xmlns:f="http://java.sun.com/jsf/core">
<h:head>
	<f:metadata>
		<f:viewParam name="email" value="#{user.email}" />
		<f:viewParam name="name" value="#{user.name}" />
	</f:metadata>
</h:head>
<h:body>
	<h:form>
		Your email is: #{user.email} <br/>
		Your name is: #{user.name} <br/>
		Your name and email from MB: #{user.nameAndEmail} <br/>

		04) <h:link outcome="values" value="Get everybody and leave this place" includeViewParams="true" />
	</h:form>
</h:body>
</html>


I will talk about each approach used in the codes to generate the links (according to each number used like 01, 02…):

  • 01)  A pre-formed link that has all the parameters written in it.
  • 02)  We are using the “f:param” component that gives us a cleaner code.
  • 03)  A link that will use the redirect to navigate through the commandLink component. BE CAREFULL: until today, the JSF will not send paramters in a redirect if you use the “f:param” component. That is why I wrote all URL in the link with the redirect. “<h:commandLink action=”values?faces-redirect=true”.
  • 04)  Using this approach with the option (includeViewParams=”true”) you will automatically includ all the “f:viewParam” that are present in the view. You will not need to write them in the “h:link” component. JSF will gather all the parameters for you.

You can also add parameters when you use the navigation through the “faces-config.xml”:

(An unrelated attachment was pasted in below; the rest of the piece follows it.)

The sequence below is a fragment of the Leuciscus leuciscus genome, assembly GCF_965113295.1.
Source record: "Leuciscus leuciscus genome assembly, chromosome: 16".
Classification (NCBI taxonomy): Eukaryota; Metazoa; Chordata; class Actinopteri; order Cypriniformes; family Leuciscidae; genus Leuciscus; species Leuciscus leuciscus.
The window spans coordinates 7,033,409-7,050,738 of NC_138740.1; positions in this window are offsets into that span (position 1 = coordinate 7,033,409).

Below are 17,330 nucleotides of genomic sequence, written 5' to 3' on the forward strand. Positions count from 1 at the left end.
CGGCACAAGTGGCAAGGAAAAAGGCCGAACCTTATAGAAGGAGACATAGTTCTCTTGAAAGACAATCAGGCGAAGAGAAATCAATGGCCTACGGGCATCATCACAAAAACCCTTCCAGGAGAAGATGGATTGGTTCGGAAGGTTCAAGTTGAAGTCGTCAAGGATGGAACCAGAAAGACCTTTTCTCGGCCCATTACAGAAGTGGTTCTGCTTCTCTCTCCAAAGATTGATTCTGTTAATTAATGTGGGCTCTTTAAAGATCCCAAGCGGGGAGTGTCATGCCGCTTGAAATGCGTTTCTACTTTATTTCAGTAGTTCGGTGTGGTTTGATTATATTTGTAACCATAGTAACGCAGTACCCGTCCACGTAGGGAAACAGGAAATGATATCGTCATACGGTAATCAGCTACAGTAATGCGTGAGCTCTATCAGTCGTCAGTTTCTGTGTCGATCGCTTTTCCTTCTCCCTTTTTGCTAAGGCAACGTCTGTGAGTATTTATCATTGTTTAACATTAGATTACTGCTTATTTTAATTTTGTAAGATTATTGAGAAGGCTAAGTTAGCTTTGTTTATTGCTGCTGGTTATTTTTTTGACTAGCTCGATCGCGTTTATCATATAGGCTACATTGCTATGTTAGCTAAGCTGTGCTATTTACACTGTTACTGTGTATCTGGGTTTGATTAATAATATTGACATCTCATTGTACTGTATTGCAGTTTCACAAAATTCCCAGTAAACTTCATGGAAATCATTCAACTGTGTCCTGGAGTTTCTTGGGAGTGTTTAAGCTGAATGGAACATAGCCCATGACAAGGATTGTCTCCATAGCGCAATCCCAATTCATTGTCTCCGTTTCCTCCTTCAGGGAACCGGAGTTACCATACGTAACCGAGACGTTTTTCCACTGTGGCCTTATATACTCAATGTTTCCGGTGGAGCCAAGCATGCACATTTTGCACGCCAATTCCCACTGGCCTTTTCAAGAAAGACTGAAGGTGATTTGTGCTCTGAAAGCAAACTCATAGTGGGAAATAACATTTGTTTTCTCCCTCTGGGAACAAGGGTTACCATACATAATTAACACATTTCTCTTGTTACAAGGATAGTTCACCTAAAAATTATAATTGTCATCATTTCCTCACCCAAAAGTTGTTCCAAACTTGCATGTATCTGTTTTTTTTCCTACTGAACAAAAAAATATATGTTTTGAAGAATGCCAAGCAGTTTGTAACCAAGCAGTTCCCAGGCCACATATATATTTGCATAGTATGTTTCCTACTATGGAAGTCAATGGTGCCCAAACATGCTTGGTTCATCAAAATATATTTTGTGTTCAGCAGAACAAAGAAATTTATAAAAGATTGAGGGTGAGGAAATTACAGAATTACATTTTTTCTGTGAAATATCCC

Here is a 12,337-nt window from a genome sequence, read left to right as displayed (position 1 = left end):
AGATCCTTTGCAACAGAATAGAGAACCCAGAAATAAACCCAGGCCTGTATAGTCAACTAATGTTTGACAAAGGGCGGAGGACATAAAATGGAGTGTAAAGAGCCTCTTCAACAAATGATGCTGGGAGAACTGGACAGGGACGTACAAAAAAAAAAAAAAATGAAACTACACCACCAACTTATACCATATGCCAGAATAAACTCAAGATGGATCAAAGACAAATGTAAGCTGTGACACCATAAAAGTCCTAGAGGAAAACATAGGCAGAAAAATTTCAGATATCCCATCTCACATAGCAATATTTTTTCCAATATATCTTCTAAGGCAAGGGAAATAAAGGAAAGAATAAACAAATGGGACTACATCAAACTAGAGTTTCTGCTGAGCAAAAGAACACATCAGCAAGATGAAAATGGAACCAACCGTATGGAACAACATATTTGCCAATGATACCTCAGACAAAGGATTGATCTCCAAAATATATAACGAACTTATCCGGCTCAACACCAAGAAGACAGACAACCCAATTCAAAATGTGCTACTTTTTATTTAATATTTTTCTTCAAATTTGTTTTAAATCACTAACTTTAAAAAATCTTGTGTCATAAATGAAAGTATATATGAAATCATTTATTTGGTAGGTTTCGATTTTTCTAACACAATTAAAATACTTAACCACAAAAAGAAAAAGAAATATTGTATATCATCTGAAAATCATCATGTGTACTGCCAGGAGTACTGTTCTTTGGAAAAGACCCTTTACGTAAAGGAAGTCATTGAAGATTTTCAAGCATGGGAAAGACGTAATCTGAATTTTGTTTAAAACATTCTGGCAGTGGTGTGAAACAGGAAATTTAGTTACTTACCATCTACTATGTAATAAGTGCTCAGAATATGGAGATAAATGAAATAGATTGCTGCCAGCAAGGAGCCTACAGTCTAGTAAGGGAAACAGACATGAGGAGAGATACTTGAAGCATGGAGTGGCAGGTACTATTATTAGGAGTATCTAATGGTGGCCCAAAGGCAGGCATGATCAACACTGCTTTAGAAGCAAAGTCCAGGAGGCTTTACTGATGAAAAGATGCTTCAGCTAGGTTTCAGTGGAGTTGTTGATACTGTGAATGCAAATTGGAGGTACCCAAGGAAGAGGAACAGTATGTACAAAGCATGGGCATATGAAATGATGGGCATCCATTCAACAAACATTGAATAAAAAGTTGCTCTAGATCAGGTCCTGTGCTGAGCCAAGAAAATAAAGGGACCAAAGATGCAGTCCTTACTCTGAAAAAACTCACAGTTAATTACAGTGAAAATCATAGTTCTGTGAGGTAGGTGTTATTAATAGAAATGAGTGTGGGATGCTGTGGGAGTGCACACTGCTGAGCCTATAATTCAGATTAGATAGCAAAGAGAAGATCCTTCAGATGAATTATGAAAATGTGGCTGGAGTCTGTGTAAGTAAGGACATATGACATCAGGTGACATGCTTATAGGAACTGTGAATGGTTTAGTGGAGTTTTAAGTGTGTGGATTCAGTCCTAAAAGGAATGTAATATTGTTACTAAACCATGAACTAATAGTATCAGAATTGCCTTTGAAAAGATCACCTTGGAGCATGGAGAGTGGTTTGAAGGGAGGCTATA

<?xml version="1.0" encoding="UTF-8"?>
<faces-config version="2.0" xmlns="http://java.sun.com/xml/ns/javaee"
	xmlns:xi="http://www.w3.org/2001/XInclude" xmlns:xsi="http://www.w3.org/2001/XMLSchema-instance"
	xsi:schemaLocation="http://java.sun.com/xml/ns/javaee http://java.sun.com/xml/ns/javaee/web-facesconfig_2_0.xsd">
	<navigation-rule>
		<navigation-case>
			<from-outcome>redirectMe</from-outcome>
			<to-view-id>/myPage.xhtml</to-view-id>
			<redirect include-view-params="true">
				<view-param>
					<name>calculatedValue</name>
					<value>#{myBean.value}</value>
				</view-param>
			</redirect>
		</navigation-case>
	</navigation-rule>
</faces-config>

The code from this post will work with the “h:link” or the “h:commandLink” and both can be used with the redirect option.

I also want to remind you that your URL can be wrote in a ManagedBean and the value used like #{youMB.createTheURL} in the “link/commandLink” components.

Click here to download the source code.

I hope this post helps you.

If you have any question/doubt/suggestion just post it.

See you soon. \o_

JSF Simple Ajax Samples

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Hello, how are you?

Today we will see some Simple Samples of Ajax with JSF.